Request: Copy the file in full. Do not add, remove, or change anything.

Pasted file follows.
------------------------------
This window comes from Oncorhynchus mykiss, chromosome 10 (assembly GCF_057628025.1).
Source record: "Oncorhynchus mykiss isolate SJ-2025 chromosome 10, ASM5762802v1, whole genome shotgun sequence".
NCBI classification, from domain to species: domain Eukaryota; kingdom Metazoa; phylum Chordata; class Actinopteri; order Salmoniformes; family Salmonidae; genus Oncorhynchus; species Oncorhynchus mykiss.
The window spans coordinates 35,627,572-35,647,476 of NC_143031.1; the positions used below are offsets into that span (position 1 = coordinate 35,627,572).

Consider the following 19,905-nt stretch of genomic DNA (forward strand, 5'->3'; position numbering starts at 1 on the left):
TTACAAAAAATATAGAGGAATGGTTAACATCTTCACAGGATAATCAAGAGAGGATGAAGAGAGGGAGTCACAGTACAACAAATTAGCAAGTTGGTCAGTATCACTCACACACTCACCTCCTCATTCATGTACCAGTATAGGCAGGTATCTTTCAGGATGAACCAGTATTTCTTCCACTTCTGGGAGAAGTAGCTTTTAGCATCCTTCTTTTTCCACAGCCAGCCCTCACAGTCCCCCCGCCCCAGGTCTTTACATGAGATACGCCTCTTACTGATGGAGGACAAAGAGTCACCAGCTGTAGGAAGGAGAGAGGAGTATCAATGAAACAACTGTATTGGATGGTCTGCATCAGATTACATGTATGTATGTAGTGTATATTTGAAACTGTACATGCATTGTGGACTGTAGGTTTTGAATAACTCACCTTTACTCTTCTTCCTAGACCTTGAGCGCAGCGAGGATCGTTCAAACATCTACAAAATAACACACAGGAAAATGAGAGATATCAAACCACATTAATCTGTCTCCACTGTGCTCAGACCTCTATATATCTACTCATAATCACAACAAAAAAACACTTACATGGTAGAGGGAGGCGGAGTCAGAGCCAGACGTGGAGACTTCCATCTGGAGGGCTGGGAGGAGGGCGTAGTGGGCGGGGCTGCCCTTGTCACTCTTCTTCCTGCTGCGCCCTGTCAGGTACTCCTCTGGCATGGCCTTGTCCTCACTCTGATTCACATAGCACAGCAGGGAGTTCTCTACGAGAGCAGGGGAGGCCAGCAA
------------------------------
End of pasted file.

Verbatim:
This window comes from Oncorhynchus mykiss, chromosome 10 (assembly GCF_057628025.1).
Source record: "Oncorhynchus mykiss isolate SJ-2025 chromosome 10, ASM5762802v1, whole genome shotgun sequence".
NCBI classification, from domain to species: domain Eukaryota; kingdom Metazoa; phylum Chordata; class Actinopteri; order Salmoniformes; family Salmonidae; genus Oncorhynchus; species Oncorhynchus mykiss.
The window spans coordinates 35,627,572-35,647,476 of NC_143031.1; the positions used below are offsets into that span (position 1 = coordinate 35,627,572).

Consider the following 19,905-nt stretch of genomic DNA (forward strand, 5'->3'; position numbering starts at 1 on the left):
TTACAAAAAATATAGAGGAATGGTTAACATCTTCACAGGATAATCAAGAGAGGATGAAGAGAGGGAGTCACAGTACAACAAATTAGCAAGTTGGTCAGTATCACTCACACACTCACCTCCTCATTCATGTACCAGTATAGGCAGGTATCTTTCAGGATGAACCAGTATTTCTTCCACTTCTGGGAGAAGTAGCTTTTAGCATCCTTCTTTTTCCACAGCCAGCCCTCACAGTCCCCCCGCCCCAGGTCTTTACATGAGATACGCCTCTTACTGATGGAGGACAAAGAGTCACCAGCTGTAGGAAGGAGAGAGGAGTATCAATGAAACAACTGTATTGGATGGTCTGCATCAGATTACATGTATGTATGTAGTGTATATTTGAAACTGTACATGCATTGTGGACTGTAGGTTTTGAATAACTCACCTTTACTCTTCTTCCTAGACCTTGAGCGCAGCGAGGATCGTTCAAACATCTACAAAATAACACACAGGAAAATGAGAGATATCAAACCACATTAATCTGTCTCCACTGTGCTCAGACCTCTATATATCTACTCATAATCACAACAAAAAAACACTTACATGGTAGAGGGAGGCGGAGTCAGAGCCAGACGTGGAGACTTCCATCTGGAGGGCTGGGAGGAGGGCGTAGTGGGCGGGGCTGCCCTTGTCACTCTTCTTCCTGCTGCGCCCTGTCAGGTACTCCTCTGGCATGGCCTTGTCCTCACTCTGATTCACATAGCACAGCAGGGAGTTCTCTACGAGAGCAGGGGAGGCCAGCAA